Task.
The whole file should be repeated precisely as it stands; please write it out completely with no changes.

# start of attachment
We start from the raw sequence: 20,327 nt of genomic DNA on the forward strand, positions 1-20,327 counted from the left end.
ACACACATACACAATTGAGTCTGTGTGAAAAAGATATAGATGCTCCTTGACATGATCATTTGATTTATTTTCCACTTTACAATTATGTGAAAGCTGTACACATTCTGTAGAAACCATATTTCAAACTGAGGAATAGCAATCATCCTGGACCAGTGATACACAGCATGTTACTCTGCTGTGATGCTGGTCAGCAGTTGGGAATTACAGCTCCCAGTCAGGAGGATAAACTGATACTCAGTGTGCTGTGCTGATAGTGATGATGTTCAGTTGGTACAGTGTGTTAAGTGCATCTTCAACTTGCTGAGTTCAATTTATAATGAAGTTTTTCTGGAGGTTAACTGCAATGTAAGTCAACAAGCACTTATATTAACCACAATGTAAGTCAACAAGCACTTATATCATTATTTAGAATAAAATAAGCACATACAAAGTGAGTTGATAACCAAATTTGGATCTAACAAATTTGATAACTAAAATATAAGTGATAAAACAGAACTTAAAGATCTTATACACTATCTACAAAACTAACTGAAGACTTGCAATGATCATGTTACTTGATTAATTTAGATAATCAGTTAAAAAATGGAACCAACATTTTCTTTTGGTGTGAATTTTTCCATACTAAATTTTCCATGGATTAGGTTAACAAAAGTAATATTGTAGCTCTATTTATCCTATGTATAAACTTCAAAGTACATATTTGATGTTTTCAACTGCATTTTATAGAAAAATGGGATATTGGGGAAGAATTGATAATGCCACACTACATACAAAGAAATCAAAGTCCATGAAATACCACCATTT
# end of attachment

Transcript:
We start from the raw sequence: 20,327 nt of genomic DNA on the forward strand, positions 1-20,327 counted from the left end.
ACACACATACACAATTGAGTCTGTGTGAAAAAGATATAGATGCTCCTTGACATGATCATTTGATTTATTTTCCACTTTACAATTATGTGAAAGCTGTACACATTCTGTAGAAACCATATTTCAAACTGAGGAATAGCAATCATCCTGGACCAGTGATACACAGCATGTTACTCTGCTGTGATGCTGGTCAGCAGTTGGGAATTACAGCTCCCAGTCAGGAGGATAAACTGATACTCAGTGTGCTGTGCTGATAGTGATGATGTTCAGTTGGTACAGTGTGTTAAGTGCATCTTCAACTTGCTGAGTTCAATTTATAATGAAGTTTTTCTGGAGGTTAACTGCAATGTAAGTCAACAAGCACTTATATTAACCACAATGTAAGTCAACAAGCACTTATATCATTATTTAGAATAAAATAAGCACATACAAAGTGAGTTGATAACCAAATTTGGATCTAACAAATTTGATAACTAAAATATAAGTGATAAAACAGAACTTAAAGATCTTATACACTATCTACAAAACTAACTGAAGACTTGCAATGATCATGTTACTTGATTAATTTAGATAATCAGTTAAAAAATGGAACCAACATTTTCTTTTGGTGTGAATTTTTCCATACTAAATTTTCCATGGATTAGGTTAACAAAAGTAATATTGTAGCTCTATTTATCCTATGTATAAACTTCAAAGTACATATTTGATGTTTTCAACTGCATTTTATAGAAAAATGGGATATTGGGGAAGAATTGATAATGCCACACTACATACAAAGAAATCAAAGTCCATGAAATACCACCATTT